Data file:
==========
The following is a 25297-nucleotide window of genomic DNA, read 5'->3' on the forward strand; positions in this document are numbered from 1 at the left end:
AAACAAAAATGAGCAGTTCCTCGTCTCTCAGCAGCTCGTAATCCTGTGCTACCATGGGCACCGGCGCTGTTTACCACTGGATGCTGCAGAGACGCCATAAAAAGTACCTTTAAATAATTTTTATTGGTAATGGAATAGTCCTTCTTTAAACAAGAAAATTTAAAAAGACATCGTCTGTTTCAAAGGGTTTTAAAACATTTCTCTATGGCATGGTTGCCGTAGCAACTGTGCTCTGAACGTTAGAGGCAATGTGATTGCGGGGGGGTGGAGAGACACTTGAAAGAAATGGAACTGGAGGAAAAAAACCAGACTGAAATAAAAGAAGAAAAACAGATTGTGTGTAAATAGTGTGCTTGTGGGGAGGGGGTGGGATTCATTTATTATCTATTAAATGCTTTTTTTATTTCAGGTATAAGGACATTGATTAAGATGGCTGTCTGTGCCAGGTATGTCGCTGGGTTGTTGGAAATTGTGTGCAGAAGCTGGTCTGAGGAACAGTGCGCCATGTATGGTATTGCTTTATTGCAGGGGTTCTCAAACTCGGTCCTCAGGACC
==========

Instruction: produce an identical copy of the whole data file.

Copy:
The following is a 25297-nucleotide window of genomic DNA, read 5'->3' on the forward strand; positions in this document are numbered from 1 at the left end:
AAACAAAAATGAGCAGTTCCTCGTCTCTCAGCAGCTCGTAATCCTGTGCTACCATGGGCACCGGCGCTGTTTACCACTGGATGCTGCAGAGACGCCATAAAAAGTACCTTTAAATAATTTTTATTGGTAATGGAATAGTCCTTCTTTAAACAAGAAAATTTAAAAAGACATCGTCTGTTTCAAAGGGTTTTAAAACATTTCTCTATGGCATGGTTGCCGTAGCAACTGTGCTCTGAACGTTAGAGGCAATGTGATTGCGGGGGGGTGGAGAGACACTTGAAAGAAATGGAACTGGAGGAAAAAAACCAGACTGAAATAAAAGAAGAAAAACAGATTGTGTGTAAATAGTGTGCTTGTGGGGAGGGGGTGGGATTCATTTATTATCTATTAAATGCTTTTTTTATTTCAGGTATAAGGACATTGATTAAGATGGCTGTCTGTGCCAGGTATGTCGCTGGGTTGTTGGAAATTGTGTGCAGAAGCTGGTCTGAGGAACAGTGCGCCATGTATGGTATTGCTTTATTGCAGGGGTTCTCAAACTCGGTCCTCAGGACC